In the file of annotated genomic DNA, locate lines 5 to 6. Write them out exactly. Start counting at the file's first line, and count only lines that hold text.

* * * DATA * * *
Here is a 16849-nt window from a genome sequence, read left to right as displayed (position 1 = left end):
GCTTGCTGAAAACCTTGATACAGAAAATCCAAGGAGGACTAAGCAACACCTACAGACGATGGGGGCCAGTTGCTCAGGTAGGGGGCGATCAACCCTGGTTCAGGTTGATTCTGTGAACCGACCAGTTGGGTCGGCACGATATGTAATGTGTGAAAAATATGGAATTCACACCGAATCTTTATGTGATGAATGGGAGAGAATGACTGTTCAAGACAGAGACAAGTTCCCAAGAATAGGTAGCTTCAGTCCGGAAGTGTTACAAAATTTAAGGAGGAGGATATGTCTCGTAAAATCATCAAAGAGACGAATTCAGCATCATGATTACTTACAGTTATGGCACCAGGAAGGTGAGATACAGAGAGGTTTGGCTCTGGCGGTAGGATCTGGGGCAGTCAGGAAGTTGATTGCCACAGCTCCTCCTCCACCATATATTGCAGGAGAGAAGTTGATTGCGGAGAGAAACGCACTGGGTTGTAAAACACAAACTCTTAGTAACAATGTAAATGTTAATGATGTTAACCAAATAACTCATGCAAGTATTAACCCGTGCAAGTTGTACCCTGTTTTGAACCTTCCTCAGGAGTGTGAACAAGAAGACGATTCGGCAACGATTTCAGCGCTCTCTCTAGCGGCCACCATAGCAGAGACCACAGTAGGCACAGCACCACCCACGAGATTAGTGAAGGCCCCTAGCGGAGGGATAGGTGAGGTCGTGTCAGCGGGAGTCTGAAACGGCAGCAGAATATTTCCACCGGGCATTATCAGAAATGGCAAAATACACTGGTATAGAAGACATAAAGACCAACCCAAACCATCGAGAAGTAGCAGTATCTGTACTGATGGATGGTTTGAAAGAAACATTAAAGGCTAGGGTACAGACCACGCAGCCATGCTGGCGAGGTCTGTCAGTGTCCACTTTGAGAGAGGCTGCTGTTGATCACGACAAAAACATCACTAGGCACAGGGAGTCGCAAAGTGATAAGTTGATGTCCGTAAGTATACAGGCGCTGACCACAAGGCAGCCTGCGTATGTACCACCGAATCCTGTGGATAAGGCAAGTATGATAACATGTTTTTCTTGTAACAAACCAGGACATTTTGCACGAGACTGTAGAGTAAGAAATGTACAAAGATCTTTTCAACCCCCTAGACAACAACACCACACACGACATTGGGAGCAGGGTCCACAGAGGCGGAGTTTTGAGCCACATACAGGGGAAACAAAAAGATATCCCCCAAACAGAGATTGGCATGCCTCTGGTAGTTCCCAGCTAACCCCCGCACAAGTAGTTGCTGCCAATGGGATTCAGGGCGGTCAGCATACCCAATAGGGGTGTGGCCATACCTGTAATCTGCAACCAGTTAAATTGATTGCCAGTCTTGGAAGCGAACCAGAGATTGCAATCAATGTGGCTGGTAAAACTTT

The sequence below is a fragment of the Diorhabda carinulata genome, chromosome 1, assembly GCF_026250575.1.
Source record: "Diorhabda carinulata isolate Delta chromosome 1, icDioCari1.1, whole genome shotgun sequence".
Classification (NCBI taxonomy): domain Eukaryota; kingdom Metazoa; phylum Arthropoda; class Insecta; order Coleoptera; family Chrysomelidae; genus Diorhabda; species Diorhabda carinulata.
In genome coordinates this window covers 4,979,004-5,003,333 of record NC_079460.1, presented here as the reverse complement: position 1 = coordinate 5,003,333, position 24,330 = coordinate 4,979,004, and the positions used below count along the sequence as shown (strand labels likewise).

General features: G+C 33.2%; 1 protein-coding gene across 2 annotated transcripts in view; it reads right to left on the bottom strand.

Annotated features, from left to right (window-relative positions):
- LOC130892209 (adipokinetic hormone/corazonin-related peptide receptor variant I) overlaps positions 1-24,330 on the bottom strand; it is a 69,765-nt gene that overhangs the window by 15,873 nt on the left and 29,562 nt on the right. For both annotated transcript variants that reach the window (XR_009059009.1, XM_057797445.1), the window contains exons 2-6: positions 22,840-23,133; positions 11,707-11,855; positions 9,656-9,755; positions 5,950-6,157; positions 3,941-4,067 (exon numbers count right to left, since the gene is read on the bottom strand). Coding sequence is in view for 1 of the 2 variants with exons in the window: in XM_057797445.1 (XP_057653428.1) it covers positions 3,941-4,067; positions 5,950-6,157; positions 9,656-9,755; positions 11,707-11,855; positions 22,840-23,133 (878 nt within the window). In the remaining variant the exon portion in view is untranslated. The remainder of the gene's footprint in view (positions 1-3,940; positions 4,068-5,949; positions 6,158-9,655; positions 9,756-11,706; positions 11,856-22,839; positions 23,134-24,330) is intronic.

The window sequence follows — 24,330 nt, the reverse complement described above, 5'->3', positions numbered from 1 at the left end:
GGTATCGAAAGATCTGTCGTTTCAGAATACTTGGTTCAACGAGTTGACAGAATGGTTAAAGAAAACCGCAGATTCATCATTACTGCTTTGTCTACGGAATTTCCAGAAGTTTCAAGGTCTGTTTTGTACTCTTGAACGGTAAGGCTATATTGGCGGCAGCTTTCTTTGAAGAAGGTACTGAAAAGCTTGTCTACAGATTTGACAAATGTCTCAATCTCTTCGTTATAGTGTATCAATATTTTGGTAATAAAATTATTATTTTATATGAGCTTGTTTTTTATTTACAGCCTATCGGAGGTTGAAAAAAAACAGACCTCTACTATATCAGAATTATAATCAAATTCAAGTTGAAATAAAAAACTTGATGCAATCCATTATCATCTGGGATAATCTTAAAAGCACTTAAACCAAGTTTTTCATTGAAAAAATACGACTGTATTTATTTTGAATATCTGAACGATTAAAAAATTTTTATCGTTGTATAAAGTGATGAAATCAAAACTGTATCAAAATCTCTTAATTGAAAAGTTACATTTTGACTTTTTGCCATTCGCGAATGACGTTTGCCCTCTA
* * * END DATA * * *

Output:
Classification (NCBI taxonomy): domain Eukaryota; kingdom Metazoa; phylum Arthropoda; class Insecta; order Coleoptera; family Chrysomelidae; genus Diorhabda; species Diorhabda carinulata.
In genome coordinates this window covers 4,979,004-5,003,333 of record NC_079460.1, presented here as the reverse complement: position 1 = coordinate 5,003,333, position 24,330 = coordinate 4,979,004, and the positions used below count along the sequence as shown (strand labels likewise).